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16. Southern Pacific grant of 1866; exclusion of mineral lands.
The act of July 27, 1866, making a grant of alternate odd numbered

sections of public land to the Southern Pacific Railroad Company
in aid of the construction of its main-line railroad did not include
mineral lands, but on the contrary excluded them from its opera-
tion and provided that the company should receive other lands as
indemnity for them. Burke v. Southern Pacific R. R. Co., 669.

17. Southern Pacific grant of 1866; administration; duty of Land De-

partment.
The administration of the grant, including the issue of patents follow-

ing the construction of the road, was committed to the Land
Department of which the Secretary of the Interior is the supervis-
ing officer. 16.

18. Southern Pacific grant of 1866; determination of mineral or non-

mineral character of lands; duty of Land Department.
It was contemplated by the granting act that the mineral or non-

mineral character of the lands should be determined by the Land
Department and that, depending upon the result, patents should
issue or indemnity be allowed. Ib.

19. Southern Pacific grant of 1866; patent as evidence of title.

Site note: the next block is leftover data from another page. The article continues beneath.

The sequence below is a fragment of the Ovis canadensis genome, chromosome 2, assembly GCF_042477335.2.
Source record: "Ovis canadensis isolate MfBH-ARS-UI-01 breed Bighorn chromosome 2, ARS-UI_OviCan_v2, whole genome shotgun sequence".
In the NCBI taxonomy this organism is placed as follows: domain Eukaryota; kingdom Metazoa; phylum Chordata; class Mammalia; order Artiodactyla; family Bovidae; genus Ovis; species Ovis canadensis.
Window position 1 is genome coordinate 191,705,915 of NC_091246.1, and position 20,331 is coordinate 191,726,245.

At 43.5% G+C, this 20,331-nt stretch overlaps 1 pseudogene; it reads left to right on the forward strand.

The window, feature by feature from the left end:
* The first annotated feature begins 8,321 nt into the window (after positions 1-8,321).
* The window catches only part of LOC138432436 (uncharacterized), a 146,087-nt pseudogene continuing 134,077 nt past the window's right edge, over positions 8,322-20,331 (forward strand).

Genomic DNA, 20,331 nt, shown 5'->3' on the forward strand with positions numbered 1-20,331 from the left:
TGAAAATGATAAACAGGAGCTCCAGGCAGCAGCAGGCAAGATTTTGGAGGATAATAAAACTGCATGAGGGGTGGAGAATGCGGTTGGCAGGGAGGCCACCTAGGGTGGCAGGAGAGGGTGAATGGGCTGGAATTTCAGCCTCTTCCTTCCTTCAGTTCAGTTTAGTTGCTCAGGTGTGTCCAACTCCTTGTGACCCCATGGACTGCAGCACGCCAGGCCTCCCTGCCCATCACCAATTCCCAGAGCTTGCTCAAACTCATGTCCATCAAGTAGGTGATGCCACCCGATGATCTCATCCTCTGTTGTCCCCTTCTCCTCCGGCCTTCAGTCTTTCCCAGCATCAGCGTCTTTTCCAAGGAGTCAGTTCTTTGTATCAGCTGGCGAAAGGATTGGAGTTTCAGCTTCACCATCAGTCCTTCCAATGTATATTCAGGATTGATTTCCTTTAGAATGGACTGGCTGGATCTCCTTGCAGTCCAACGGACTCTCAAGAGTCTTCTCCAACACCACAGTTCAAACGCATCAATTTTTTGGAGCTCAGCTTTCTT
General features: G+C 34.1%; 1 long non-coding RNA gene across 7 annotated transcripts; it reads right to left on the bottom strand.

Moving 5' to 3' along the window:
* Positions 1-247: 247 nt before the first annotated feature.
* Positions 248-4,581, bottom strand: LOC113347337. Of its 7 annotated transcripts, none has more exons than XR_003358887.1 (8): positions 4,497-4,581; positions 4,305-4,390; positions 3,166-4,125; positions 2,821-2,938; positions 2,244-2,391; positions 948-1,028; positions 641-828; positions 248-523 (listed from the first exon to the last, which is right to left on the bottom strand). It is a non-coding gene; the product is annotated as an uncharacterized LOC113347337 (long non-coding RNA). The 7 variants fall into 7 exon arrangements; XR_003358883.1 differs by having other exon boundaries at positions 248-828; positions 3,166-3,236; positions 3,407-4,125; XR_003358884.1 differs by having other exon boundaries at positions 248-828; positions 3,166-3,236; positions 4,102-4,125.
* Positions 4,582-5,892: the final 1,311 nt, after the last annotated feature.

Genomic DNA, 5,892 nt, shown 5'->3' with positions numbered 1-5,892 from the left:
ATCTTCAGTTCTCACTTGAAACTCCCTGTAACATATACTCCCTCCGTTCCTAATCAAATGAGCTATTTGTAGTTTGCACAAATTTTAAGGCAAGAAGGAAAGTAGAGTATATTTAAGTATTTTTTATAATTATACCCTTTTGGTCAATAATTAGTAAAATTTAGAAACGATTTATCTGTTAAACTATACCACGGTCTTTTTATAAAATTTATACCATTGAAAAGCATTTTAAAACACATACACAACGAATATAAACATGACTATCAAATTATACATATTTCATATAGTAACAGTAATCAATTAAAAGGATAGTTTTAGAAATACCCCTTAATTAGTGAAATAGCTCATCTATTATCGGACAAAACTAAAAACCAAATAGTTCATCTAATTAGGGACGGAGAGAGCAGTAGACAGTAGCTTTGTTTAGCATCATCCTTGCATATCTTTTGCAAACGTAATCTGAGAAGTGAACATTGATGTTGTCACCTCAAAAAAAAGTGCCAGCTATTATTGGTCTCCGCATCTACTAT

The patents were to be the legally appointed evidence that the lands

described in them had passed to the company under the grant. Ib.

20. Southern Pacific grant of 1866; patent as evidence of non-mineral

character of land.
A patent issued under such a grant is to be taken, upon a collateral

attack, as affording conclusive evidence of the non-mineral char-
acter of the land and of the regularity of the acts and proceedings
resulting in its issue, and, upon a direct attack, as affording such
presumptive evidence thereof as to require plain and convincing
proof to overcome it. Ib.

21. Southern Pacific grant of 1866; patent for mineral lands; cancellation

by Government for fraud; right of stranger to attack.
If the land officers are induced by false proofs to issue such a patent

for mineral lands, or if they issue it fraudulently or through mere
inadvertence, a bill in equity on the part of the Government will
lie to cancel the patent and regain the title; or, in the like circum-
stances, a prior mineral claimant who had acquired such rights in
the land as to entitle him to protection may maintain a bill to have
the patentee declared a trustee for him; but such a patent is merely

voidable, not void, and cannot be successfully attacked by a
stranger who had no interest in the land at the time the patent was
issued and was not prejudiced by it. Ib.

See ACTIONS, 1.

PUBLIC OFFICERS.
See ACTIONS, 1;

MANDAMUS, 3-6;
PUBLIC WORKS, 2, 3.

PUBLIC POLICY.
See ECCLESIASTICAL BODIES, 1, 3; INDIANS, 1;
GOVERNMENTAL POWERS, 1; STATES, 12;

STATUTES, A 8, 9.

PUBLIC WORKS.
1. Agency of Federal Government in construction of Lake Washington

Waterway.
Under the acts of Congress relative to the Lake Washington Waterway,